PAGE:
When templates are used to populate project categories, ensure that the code cannot generate nonsensical or non-existent categories, particularly when the category name depends on a parameter. Also, see Category suppression for ways of keeping inappropriate pages out of template-generated categories.

Category declarations in templates often use {{PAGENAME}} as the sort key, particularly if they are designed to be placed on talk pages, as this suppresses the Talk: prefix. Note that this overrides any DEFAULTSORT defined on the page.

Some thoughts on what to include in these guidelines

  • Categories overview - what they are, why -- first draft, --Alison Snieckus 20:31, 24 January 2010 (UTC)
  • How to's
    • categorisation of subpages
    • categorisation of user subpages
    • use of sort lists to organise listing of entries in the category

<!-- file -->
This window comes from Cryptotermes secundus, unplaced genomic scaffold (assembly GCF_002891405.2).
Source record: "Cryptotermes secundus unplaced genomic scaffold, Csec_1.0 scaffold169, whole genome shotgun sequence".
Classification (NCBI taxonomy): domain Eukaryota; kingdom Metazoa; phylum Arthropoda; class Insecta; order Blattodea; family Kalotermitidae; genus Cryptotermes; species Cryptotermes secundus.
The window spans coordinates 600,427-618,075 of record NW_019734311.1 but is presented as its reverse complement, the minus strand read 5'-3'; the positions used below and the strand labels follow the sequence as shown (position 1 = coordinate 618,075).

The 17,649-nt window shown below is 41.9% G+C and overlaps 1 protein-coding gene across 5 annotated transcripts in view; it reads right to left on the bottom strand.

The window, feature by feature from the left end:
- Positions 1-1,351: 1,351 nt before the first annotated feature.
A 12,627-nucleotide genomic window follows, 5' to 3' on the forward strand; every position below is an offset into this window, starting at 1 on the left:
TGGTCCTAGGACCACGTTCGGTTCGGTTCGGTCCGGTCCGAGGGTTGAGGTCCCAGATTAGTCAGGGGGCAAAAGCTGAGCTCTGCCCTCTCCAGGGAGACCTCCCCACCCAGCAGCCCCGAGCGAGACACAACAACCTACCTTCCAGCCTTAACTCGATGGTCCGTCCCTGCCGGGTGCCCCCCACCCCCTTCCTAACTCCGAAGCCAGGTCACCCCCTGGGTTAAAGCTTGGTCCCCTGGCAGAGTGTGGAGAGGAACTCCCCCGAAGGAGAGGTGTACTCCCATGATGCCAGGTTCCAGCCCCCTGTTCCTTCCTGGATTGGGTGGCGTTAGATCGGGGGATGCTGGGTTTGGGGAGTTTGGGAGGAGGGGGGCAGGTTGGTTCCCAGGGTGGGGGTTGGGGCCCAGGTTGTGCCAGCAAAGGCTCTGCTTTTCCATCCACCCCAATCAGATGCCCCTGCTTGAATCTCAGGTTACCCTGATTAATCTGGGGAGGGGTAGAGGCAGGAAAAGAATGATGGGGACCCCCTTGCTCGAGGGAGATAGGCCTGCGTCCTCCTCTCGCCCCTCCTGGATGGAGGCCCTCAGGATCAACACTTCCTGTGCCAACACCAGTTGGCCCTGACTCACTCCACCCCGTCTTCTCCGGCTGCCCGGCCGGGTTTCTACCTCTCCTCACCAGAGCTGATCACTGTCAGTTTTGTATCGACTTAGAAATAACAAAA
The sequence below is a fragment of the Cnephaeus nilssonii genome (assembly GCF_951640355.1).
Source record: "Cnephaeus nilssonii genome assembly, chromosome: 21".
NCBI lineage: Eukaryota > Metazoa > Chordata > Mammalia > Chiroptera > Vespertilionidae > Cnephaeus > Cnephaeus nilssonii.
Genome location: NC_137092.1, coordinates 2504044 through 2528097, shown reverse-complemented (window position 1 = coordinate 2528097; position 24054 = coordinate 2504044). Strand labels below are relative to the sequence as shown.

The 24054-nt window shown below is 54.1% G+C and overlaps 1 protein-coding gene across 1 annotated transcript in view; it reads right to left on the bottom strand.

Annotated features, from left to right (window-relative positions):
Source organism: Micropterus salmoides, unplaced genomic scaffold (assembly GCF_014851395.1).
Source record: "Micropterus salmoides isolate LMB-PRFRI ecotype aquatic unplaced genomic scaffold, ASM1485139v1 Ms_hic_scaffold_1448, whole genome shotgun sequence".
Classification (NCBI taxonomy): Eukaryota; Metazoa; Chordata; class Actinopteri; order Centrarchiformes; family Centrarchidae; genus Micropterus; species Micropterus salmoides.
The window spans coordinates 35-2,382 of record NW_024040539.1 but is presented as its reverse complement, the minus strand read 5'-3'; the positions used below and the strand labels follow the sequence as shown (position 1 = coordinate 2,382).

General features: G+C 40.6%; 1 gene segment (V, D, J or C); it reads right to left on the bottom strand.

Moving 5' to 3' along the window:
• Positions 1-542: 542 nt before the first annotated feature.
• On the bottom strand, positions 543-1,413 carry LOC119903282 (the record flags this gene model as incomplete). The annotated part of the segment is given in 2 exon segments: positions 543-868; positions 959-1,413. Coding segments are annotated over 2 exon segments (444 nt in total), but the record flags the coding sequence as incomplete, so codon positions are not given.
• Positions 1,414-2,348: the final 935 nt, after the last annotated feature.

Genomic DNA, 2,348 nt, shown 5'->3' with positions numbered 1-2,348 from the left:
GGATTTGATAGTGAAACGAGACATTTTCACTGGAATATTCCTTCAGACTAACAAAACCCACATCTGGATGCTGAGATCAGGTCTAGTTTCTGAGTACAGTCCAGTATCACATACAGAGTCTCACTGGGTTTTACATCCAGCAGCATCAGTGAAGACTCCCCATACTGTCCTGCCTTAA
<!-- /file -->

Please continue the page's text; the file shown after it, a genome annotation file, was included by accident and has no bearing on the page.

• categorisation of adapted resource
    • overcategorisation
    • adding new categories and subcategories
      • (Comment.gif: To be honest, there shouldn't be any guidelines about creating categories, only those that pertain to the name one chooses when creating them. There really isn't any damage a member can do by creating categories, only good. Category creation should be something any members does with the same freedom she creates new pages. Deleting and/or restructuring may warrant a mention, though. --Jesse Groppi 04:09, 14 October 2009 (UTC))
        • (Comment.gif: Let's say this in the entry and also provide some hints on where to look to see if a suitable category already exists. --Alison Snieckus 22:19, 15 October 2009 (UTC))
    • use of Template:OER_Metadata for categorization
  • Care and feeding of categories map and guidelines
    • workgroup
    • structure map
    • add new categories
    • revise existing
    • retire unused

Information about this resource

Some of the sections included in these guidelines are adapted from Wikipedia's Wikipedia:Categorization page.